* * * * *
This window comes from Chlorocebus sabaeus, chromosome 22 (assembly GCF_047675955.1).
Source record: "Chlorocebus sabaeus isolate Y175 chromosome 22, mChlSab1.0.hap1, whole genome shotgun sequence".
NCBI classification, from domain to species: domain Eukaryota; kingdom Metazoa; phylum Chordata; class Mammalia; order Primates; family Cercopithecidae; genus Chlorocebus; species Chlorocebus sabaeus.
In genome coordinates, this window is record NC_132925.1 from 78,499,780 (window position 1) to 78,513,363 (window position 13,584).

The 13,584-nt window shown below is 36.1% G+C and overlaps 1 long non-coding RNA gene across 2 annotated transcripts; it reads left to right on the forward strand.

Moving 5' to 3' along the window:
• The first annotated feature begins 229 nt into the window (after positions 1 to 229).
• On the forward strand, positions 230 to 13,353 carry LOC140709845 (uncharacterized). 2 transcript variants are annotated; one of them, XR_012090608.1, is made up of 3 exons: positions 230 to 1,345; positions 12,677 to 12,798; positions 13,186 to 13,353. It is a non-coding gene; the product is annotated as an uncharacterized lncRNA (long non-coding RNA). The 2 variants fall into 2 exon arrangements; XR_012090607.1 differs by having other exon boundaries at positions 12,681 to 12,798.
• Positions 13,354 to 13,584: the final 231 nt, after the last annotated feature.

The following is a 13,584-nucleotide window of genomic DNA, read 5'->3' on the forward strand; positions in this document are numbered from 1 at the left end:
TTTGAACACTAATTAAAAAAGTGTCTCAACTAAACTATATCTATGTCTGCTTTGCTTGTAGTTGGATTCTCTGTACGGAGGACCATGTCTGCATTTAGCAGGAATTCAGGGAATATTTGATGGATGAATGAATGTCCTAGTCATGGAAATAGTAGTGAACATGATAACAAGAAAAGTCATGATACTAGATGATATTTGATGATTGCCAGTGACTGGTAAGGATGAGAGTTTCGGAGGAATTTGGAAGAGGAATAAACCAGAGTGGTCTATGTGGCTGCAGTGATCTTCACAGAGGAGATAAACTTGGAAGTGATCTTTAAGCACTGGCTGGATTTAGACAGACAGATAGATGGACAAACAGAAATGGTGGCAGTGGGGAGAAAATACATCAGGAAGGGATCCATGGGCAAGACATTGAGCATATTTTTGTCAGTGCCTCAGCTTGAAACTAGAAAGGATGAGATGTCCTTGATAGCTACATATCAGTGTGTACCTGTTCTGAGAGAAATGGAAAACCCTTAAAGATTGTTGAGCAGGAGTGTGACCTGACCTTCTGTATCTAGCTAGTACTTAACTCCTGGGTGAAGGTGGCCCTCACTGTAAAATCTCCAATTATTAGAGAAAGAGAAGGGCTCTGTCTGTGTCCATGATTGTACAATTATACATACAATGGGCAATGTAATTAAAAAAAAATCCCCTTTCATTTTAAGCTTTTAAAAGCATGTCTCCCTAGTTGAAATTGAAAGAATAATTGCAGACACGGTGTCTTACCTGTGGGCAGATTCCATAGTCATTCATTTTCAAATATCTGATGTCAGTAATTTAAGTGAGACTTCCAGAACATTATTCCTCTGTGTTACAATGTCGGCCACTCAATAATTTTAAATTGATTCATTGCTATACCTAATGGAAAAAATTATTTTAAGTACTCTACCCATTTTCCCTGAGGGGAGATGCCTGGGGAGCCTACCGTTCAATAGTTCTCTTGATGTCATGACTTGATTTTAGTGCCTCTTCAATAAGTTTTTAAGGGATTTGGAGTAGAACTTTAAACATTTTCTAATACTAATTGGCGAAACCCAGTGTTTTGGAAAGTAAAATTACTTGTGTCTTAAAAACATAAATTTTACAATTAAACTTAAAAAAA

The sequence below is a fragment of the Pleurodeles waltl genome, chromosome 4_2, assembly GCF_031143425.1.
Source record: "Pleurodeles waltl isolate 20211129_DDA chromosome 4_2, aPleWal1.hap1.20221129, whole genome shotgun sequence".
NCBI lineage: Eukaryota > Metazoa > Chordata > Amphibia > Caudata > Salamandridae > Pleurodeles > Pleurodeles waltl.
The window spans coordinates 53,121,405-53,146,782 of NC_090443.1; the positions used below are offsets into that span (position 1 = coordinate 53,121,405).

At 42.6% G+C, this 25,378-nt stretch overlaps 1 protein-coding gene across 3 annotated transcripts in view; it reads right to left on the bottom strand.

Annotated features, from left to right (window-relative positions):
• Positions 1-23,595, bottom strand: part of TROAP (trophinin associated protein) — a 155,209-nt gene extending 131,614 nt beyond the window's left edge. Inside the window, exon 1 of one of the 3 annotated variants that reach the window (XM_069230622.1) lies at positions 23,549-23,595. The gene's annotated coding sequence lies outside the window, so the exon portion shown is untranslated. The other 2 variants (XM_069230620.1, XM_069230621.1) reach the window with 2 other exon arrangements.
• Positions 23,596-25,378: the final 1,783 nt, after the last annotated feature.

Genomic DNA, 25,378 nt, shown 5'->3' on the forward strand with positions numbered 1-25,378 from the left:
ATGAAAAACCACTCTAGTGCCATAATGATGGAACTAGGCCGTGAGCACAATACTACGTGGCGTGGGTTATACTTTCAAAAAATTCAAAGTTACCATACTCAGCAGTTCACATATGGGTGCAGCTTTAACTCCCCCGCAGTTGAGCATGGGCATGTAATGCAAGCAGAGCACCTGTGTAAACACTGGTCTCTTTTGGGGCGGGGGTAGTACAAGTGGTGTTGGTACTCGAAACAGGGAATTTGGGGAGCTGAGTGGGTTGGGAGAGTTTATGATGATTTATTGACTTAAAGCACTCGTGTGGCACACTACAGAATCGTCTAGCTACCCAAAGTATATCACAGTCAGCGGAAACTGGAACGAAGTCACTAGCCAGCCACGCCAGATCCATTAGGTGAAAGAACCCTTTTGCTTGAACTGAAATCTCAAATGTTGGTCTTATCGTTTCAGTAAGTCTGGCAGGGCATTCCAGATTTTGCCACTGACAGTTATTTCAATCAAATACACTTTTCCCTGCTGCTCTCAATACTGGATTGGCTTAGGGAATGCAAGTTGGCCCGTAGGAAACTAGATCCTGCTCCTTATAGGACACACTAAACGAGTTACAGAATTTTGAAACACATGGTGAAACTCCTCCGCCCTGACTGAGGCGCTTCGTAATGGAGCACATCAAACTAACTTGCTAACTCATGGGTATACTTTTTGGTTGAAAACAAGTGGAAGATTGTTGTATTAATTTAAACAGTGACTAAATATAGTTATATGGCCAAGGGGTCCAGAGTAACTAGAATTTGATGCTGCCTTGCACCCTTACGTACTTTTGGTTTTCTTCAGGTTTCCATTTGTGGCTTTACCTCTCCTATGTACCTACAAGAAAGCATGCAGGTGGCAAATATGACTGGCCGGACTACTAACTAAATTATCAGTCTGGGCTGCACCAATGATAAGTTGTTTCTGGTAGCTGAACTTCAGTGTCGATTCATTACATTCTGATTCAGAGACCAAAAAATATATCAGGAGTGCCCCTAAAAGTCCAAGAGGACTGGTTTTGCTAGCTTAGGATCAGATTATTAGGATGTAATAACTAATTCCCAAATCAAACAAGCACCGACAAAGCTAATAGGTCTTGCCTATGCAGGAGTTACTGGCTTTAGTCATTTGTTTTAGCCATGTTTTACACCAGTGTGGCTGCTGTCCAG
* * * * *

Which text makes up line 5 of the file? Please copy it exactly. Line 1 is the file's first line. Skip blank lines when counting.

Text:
The 13,584-nt window shown below is 36.1% G+C and overlaps 1 long non-coding RNA gene across 2 annotated transcripts; it reads left to right on the forward strand.